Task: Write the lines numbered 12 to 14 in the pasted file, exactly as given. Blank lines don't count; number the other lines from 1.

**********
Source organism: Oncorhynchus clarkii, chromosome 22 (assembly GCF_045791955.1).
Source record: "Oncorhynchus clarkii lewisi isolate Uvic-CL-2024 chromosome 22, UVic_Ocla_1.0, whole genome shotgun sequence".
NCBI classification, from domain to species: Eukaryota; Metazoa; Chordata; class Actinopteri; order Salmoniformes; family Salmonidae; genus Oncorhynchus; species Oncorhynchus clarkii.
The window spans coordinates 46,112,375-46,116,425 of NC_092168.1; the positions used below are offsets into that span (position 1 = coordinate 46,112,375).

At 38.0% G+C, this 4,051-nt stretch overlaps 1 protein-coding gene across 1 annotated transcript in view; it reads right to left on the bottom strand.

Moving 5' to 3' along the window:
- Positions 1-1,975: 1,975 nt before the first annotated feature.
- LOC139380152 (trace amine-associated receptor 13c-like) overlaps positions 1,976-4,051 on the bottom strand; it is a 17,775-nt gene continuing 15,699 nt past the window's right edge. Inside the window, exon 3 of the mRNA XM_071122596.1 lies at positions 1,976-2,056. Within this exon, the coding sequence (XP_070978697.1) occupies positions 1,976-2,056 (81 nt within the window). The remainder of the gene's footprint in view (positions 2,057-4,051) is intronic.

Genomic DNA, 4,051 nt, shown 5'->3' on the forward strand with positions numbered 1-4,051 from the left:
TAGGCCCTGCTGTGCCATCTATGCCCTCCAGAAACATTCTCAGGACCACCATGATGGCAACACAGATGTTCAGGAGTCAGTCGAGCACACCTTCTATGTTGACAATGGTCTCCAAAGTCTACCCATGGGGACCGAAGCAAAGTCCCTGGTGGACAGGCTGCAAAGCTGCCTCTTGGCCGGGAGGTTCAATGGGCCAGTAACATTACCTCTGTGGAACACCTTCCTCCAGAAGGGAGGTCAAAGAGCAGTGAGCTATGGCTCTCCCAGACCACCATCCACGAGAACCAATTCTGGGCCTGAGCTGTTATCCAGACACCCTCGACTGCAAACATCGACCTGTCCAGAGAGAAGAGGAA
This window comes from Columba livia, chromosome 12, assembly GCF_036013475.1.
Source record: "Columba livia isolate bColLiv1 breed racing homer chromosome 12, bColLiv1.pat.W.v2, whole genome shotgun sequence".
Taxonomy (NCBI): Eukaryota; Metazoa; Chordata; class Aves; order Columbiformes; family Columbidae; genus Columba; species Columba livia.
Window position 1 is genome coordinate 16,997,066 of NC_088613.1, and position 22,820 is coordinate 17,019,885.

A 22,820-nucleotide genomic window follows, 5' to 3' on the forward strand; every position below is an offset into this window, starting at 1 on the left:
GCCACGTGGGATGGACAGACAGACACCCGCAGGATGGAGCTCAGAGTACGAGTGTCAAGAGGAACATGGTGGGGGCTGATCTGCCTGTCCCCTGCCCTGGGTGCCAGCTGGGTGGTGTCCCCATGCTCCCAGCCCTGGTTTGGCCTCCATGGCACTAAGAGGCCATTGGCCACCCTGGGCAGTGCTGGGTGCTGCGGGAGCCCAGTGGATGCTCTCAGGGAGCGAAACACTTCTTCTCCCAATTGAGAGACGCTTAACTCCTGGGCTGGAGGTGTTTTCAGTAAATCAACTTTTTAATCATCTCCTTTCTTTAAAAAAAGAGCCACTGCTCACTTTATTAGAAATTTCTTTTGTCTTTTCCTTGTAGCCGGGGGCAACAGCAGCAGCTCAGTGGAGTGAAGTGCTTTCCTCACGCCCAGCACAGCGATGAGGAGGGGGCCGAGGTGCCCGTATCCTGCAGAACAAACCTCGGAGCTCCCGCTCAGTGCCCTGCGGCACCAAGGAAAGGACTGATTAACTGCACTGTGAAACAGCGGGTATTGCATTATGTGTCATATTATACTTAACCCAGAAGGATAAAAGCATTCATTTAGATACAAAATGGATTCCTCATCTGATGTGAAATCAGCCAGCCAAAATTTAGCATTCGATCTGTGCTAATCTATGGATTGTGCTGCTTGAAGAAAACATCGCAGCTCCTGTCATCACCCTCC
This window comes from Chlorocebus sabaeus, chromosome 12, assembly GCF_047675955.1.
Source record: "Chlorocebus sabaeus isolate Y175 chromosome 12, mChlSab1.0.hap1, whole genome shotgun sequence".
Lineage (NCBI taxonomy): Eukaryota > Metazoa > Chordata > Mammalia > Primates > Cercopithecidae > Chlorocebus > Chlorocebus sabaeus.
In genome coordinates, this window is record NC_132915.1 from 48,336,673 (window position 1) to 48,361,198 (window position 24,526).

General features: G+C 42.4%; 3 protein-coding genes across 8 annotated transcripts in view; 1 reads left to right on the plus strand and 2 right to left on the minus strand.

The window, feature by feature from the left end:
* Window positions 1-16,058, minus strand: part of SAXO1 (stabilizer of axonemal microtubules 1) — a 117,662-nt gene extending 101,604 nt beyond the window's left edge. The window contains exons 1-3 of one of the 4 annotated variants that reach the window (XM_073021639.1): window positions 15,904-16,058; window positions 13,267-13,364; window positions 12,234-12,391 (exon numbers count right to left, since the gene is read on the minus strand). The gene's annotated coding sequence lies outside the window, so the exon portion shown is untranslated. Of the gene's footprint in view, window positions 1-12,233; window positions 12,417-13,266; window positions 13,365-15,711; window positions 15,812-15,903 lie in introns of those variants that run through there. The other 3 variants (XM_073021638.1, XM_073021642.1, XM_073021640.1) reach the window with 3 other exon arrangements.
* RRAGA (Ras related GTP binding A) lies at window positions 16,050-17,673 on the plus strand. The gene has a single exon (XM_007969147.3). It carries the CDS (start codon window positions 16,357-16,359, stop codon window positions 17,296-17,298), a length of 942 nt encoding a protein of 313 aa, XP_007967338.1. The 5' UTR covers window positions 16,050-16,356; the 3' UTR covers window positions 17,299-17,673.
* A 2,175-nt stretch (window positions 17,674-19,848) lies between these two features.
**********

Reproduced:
Source record: "Columba livia isolate bColLiv1 breed racing homer chromosome 12, bColLiv1.pat.W.v2, whole genome shotgun sequence".
Taxonomy (NCBI): Eukaryota; Metazoa; Chordata; class Aves; order Columbiformes; family Columbidae; genus Columba; species Columba livia.
Window position 1 is genome coordinate 16,997,066 of NC_088613.1, and position 22,820 is coordinate 17,019,885.